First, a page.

Rated: 4.5 stars
Invited to an extravagantly lavish party in a Long Island mansion, Nick Carraway, a young bachelor who has just settled in the neighbouring cottage, is intrigued by the mysterious host, Jay Gatsby, a flamboyant but reserved self-made man with murky business interests and a shadowy past. As the two men strike up an unlikely friendship, details of Gatsby’s impossible love for a married woman emerge, until events spiral into tragedy.
Regarded as Fitzgerald’s masterpiece and one of the greatest novels of American literature, The Great Gatsby is a vivid chronicle of the excesses and decadence of the “Jazz Age”, as well as a timeless, cautionary critique of the American dream.
I didn’t think I’d like this as much as I’d previously thought, the classics genre often hint to a bore of a book, often but not always. The Great Gatsby is, in short, a tragic love story and you’ll find here that a woman can spell ruin for a man, not that it’s news. I can see why many before me consider this a great book. Fitzgerald captured a drop of human nature during the time of easy money and high living in beautiful prose.
And this is what I found when I got back.
Looks like a pretty good haul if you ask me.
Eeep! I’ve been waiting for a couple of ages to get the Divergent series in physical copy so I could gobble them up properly. The covers are delicious and the two last ones are lovely hardcovers! I’ll be taking it easy with Percy Jackson but I have high hopes for those. A few of my aunts have recommended Agatha Christie, so check. Who am I kidding, I got my last push of encouragement from Doctor Who, there was that episode of Christie and a freaking huge wasp, Donna was cute about the whole thing. Not exactly big a fan of Girsham, however, Kid Lawyer looks interesting though it sort of reminds me of his The Client, the most obvious difference is that this one’s for ages 8 and up.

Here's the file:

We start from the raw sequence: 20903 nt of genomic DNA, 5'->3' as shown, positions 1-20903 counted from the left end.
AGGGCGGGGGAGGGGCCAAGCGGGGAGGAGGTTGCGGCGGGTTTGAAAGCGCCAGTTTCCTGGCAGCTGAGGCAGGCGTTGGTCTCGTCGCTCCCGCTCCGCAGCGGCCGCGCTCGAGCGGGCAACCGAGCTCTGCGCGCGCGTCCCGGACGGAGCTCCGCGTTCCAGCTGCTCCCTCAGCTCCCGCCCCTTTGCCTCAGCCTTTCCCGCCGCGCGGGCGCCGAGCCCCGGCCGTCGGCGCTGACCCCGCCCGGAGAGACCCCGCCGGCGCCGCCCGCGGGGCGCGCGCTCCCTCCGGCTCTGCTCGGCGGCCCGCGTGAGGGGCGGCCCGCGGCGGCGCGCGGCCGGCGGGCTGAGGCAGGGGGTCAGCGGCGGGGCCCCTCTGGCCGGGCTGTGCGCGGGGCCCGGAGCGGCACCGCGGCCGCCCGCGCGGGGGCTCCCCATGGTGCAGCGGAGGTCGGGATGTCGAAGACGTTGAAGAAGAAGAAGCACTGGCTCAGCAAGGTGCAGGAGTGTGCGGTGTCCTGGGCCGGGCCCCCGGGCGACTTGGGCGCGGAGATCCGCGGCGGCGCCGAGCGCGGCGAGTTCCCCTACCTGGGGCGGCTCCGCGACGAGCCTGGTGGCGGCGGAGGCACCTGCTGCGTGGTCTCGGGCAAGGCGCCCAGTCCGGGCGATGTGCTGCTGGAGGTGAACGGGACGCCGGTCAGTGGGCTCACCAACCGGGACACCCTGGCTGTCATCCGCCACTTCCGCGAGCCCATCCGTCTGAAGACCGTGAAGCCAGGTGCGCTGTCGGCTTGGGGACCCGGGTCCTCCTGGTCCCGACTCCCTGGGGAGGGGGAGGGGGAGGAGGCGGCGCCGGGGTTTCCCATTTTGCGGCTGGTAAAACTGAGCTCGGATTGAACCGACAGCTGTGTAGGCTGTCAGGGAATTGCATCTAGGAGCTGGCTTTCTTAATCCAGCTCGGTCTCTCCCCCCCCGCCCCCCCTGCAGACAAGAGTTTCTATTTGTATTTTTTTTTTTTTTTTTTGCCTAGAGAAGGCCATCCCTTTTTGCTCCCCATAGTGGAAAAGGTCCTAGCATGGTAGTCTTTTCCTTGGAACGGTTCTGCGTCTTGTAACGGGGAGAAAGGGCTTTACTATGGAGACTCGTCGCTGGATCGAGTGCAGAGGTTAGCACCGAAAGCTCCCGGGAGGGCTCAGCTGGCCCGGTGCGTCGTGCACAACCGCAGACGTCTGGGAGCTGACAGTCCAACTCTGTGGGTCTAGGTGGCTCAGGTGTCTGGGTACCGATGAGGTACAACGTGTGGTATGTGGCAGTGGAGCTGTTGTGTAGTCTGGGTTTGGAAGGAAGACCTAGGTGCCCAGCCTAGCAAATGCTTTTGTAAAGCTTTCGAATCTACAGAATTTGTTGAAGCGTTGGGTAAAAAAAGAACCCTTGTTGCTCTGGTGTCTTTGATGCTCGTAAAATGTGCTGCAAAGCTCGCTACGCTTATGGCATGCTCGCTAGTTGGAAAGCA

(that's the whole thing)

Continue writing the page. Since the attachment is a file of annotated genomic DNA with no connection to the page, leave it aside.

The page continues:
I have an inclination to devour bits and pieces of archaeological finds, basically origins, and naturally when I stumbled across Written in Stone, I said why the heck not. I made sure to check that the narrative wasn’t bone dry, fortunately it seems promising. Unfortunately, when I was about to leave my eye snagged on a much larger, much detailed and graphic text. I was officially broke save for a few bucks and boy didn’t that suck? Also, upon the discovery of my cold pockets my heart clanged in painful angst when I saw Stephen King’s neat guide on writing. I’m mentally wailing at this point.
Oh well, I did go on a budget. I’m kind of worried though. I already have a stack of books to be read and I’ve finally dusted off The Fault in Our Stars Continue reading
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